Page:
In today’s cinematic world, nobody nails surrealism like Darren Aronofsky. While you could argue he has some contenders, namely David Lynch, Aronofsky one ups them all for one reason. The weirdness doesn’t overwhelm the story. Lynch’s films are mind bending, but don’t make a heck of a lot of sense. Lost Highway and Eraserhead in particular come off as weird simply for the sake of it and any type of analytical conclusion one could derive from those films is probably nonsense. Lynch himself has even stated that he has never read an analysis of Eraserhead that fits his own. Aronofsky, on the other hand, hits the perfect balance. He messes with your head and sometimes confuses you, but it’s nothing a second watch can’t fix. There’s more to his movies than meets the eye and his latest, Black Swan, is no different.

Natalie Portman plays Nina, a dancer in a New York ballet company that has just announced their next project, a production of “Swan Lake.” The play requires a dancer who can play both the White Swan and the Black Swan and Nina thinks she is right for the part, but the director, Thomas, played by Vincent Cassel, isn’t so sure. When she dances, he sees the angelic White Swan side of her, but not the other darker half. Nevertheless, he gives her the part of the Swan Queen, but she soon finds herself competing with Lily (Mila Kunis), who she thinks is trying to steal it from her. To keep it, she trains rigorously with a disregard for her physical and mental health and it begins to tear her apart.

At various points in the movie, Nina is told to “lose herself” in the role and she does, but not in the way the director intends. The story of the Swan Queen begins to mimic her life and it becomes her all. In the play, the White Swan morphs into her evil twin and Nina does the same. When we meet her, she is a fragile girl who is dealing with various kinds of abuse from those around her. Her mother is living vicariously through her, wishing for her to have the career she never had. She is seemingly friendless and she lacks the courage to stand up for anything, breaking down any time confrontations occur. It's this initial meekness that makes her eventual transformation so powerful.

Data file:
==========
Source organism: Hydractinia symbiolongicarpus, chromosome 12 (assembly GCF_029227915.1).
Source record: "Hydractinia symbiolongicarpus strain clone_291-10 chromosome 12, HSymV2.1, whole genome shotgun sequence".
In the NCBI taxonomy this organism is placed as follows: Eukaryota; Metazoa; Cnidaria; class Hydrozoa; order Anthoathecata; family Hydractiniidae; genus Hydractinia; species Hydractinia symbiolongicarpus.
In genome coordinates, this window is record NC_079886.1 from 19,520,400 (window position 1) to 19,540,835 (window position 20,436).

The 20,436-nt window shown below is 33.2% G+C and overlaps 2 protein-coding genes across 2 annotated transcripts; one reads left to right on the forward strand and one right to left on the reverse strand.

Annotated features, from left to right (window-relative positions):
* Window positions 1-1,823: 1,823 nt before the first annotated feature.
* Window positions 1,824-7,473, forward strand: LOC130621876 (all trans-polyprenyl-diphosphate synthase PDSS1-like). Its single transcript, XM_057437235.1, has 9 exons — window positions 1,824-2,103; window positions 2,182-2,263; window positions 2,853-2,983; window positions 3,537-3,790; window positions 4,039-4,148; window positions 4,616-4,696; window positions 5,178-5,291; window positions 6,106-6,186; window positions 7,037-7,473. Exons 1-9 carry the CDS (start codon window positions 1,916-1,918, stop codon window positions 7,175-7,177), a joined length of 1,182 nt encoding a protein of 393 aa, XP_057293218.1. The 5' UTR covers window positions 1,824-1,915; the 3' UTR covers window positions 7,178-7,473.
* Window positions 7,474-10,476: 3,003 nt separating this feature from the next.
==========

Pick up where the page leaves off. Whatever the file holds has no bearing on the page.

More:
The obvious color contrast between the good and evil sides of the play’s title character is not lost on the rest of the film. Black Swan plays with the motif of black and white, good and evil. Entire rooms exist that are washed in the two opposite colors and the main characters, Nina and Lily, wear clothes colored almost exclusively with one of them. In fact, I can’t recall one scene where Lily wore something other than black. The clashing colors is a stark reminder throughout the entire film that something has gone, or is about to go, horribly awry.

Refusing to simplistically limit itself, Black Swan also has fun with how Nina sees herself and the world through reflections. Mirrors surround her, whether she’s practicing in the mirror encompassed rehearsal room or passing through her house, someone or something is always staring back at her. The mirror theme may be too abundant, however. They’re so noticeable in the first half of the film that when crazy things do begin to happen, it's expected and not as shocking.

But that doesn’t detract from its intelligence. Black Swan is a smart film that may not make perfect sense right away, but slowly reveals itself upon reflection. To completely decipher the puzzle, multiple viewings are required and that’s okay because this is a fantastic movie that is anchored by Portman’s powerful performance. Even Mila Kunis, who had yet to convince me she had what it took to be a good actress, won me over here. Still, this is Aronofsky’s masterpiece. After his most straight forward film, 2008’s The Wrestler, he returns to the style that put him on the map. Like Requiem for a Dream and Pi, Black Swan is a dark and beautiful look into the macabre, and he spices it up with some terrific camerawork, like one nifty point of view shot as Nina pirouettes.

As you watch Black Swan, your eyes and ears will catch things that you’ll swear can’t really be happening, but they are. It will trick you into noticing things that are out of the ordinary, but that’s precisely the point. As you think back on them, you’ll begin to see their significance and that is perhaps the film's greatest strength. This is Aronofsky’s best work to date and a late contender for one of the best of the year.

Black Swan receives 4.5/5